New advances in therapy have led to better long-term survival rates in patients with hematologic malignancies, but there are some caveats to the good news.
Patients with hematological malignancies are enjoying better rates of long-term survival, according to a new analysis, though late mortality remains a challenge.
The findings, which were published this month in the Blood Cancer Journal,1 show that broadly speaking, long-term survival from cancers such as multiple myeloma (MM), acute lymphoblastic leukemia (ALL), acute myeloblastic leukemia (AML), chronic lymphoid leukemia (CLL), chronic myeloid leukemia (CML), non-Hodgkin lymphoma (NHL), and Hodgkin lymphoma (HL) have improved over the past 20 years. However, the data also show that survival rates drop for most these malignancies between the 10th and 20th year following diagnosis, according to corresponding author Dianne Pulte, MD, of the German Cancer Research Center, and colleagues.
Pulte and co-authors say they were interested in writing about the topic because, while improvements in 5-year survival in these cancers have been documented in many of these areas, less has been written about longer-term survival. Moreover, the treatment of many hematological malignancies has been dramatically reshaped in recent years by new therapeutic paradigms, such as tyrosine kinase inhibitors (TKIs).
The investigators used the so-called “boomerang” method2 to calculate survival, and extracted data from the Surveillance, Epidemiology, and End Results (SEER) database, which includes data from 9 regional cancer registries in the United States dating back to 1973.
Using the boomerang model, Pulte and colleagues looked at 10-year and 20-year relative survival (RS) for patients in the years 2002-2006 and compared it to a decade later, 2012-2016.
The authors found increases in 10- and 20-year survival rates in all of the categories examined. At the low end of the spectrum, RS increased by +4.4% units in 20-year survival in AML. At the high end, 10-year RS for CML increased by +23.1% units, the authors found. CLL, CML, HL, NHL, and diffuse large B-cell lymphoma (DLBCL) all had increases in 10-year RS of more than 50% in the 2012-2016 analysis. CLL had the highest 10-year RS, at 77.1%.
Still, Pulte and colleagues said the results were less satisfactory in the second decade following diagnosis.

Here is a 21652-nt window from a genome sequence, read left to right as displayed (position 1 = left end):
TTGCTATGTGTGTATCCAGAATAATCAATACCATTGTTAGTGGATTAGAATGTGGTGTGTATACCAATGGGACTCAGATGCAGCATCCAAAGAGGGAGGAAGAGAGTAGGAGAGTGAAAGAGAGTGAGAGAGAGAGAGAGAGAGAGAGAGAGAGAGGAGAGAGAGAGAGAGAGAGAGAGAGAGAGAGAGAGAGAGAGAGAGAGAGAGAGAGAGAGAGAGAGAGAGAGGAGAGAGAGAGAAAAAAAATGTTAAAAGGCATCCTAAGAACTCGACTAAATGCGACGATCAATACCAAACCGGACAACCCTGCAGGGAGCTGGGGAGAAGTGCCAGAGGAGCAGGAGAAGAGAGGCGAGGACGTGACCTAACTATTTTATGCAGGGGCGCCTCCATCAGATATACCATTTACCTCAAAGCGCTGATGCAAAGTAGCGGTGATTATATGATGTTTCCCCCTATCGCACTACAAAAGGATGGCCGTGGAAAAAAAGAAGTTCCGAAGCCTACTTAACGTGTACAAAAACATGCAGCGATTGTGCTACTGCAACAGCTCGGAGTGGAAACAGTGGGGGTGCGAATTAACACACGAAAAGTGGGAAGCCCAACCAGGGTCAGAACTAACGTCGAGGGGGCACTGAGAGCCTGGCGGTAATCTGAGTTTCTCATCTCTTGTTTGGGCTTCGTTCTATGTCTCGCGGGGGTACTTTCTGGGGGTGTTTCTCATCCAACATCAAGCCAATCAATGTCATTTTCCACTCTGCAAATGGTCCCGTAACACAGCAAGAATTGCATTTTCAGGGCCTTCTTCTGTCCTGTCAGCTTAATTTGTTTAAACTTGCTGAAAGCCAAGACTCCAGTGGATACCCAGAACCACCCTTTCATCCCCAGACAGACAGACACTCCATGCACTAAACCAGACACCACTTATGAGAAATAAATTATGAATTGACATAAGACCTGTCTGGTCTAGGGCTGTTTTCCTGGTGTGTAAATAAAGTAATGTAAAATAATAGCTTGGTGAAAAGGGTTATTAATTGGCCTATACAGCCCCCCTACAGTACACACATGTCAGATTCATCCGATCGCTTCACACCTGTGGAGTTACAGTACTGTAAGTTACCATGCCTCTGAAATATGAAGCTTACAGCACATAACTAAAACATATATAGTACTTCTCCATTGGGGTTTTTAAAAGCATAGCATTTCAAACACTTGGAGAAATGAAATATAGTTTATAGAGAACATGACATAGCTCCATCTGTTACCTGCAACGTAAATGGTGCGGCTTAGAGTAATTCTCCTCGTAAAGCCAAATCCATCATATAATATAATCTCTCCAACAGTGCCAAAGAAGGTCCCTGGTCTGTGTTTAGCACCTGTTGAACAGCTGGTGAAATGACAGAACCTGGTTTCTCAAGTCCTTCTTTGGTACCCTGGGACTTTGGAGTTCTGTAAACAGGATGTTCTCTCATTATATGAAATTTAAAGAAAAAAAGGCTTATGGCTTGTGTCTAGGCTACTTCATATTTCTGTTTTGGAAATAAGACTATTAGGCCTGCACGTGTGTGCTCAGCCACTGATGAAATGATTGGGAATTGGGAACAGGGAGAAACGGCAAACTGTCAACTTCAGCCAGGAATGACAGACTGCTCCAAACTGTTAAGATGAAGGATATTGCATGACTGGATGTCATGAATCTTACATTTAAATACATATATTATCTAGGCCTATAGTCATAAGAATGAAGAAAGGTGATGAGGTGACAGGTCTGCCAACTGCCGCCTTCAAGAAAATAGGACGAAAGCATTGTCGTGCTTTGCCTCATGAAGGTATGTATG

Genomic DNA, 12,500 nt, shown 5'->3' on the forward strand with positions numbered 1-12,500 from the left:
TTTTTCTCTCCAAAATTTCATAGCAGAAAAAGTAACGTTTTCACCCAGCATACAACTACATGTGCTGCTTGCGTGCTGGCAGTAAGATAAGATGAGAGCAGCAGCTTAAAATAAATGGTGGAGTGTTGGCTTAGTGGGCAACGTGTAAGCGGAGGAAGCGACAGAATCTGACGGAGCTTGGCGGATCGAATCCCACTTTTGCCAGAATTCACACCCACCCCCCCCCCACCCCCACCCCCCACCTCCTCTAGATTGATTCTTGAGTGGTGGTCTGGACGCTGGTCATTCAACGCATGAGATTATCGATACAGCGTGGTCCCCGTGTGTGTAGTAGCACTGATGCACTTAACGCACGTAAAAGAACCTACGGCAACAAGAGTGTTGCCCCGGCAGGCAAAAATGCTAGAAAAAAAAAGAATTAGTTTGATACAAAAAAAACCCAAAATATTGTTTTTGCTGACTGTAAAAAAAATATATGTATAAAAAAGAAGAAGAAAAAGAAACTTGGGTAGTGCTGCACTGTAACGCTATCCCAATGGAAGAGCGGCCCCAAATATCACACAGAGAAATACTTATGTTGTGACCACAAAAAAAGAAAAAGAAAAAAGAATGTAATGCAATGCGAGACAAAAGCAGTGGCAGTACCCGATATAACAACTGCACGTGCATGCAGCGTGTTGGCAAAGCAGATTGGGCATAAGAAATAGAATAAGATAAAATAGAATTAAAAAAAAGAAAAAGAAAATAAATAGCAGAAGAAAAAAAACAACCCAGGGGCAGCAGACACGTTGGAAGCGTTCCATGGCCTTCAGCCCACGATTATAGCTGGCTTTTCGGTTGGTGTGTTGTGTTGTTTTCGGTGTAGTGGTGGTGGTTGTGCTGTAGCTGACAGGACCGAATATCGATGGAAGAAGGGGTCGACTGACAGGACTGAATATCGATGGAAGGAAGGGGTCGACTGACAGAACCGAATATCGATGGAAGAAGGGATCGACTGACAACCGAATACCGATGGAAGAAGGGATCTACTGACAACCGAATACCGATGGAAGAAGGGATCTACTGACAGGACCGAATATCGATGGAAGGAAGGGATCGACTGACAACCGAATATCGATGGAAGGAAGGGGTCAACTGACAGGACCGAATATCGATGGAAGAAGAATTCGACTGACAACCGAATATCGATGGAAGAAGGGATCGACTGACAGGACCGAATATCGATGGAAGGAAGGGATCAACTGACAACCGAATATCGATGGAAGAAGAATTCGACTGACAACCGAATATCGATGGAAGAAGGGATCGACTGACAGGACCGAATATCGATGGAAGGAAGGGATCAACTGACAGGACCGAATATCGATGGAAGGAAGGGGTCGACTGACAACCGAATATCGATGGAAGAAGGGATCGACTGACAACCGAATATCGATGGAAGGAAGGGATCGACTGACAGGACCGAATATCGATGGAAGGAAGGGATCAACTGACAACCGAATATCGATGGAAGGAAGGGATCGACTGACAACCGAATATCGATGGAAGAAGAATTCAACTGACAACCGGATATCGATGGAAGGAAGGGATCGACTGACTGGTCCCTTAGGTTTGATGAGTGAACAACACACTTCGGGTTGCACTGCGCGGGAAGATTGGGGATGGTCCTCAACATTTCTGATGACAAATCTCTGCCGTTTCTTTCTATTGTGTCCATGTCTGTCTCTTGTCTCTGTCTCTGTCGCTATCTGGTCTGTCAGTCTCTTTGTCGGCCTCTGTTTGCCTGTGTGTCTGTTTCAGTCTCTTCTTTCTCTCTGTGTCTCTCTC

“One notable finding is that for all conditions examined except for AML and arguably AML in younger patients there was a major decrease in survival between 10 and 20 years after diagnosis,” they write, noting that it was even true for NHL, which is considered curable.
One reason, the investigators suggest, could be statistical; it is possible the boomerang method underestimated survival of these patients due to the availability of therapies that were not available during earlier time frames included in the study. They also note, however, that some data imply that late relapses might be a problem in patients with DLBCL.
“Taken together, these results suggest that a component of late relapse or increased risk of mortality from other causes, including late effects of treatment, may contribute to the decreased long-term survival even in cancers that may be curable,” the authors write.
Additional study into possible long-term toxicities of treatment would help shed light on the issue, Pulte and colleagues add.
One surprise among the data, the investigators note, is that survival rates in ALL appeared to increase in the second decade. This may be a statistical anomaly attributable to a low number of cases in the study, they write.
“It is possible, but less likely, that better than average medical monitoring or better health habits in survivors of cancer led to a decreased risk of death due to other causes at some time points,” the authors say.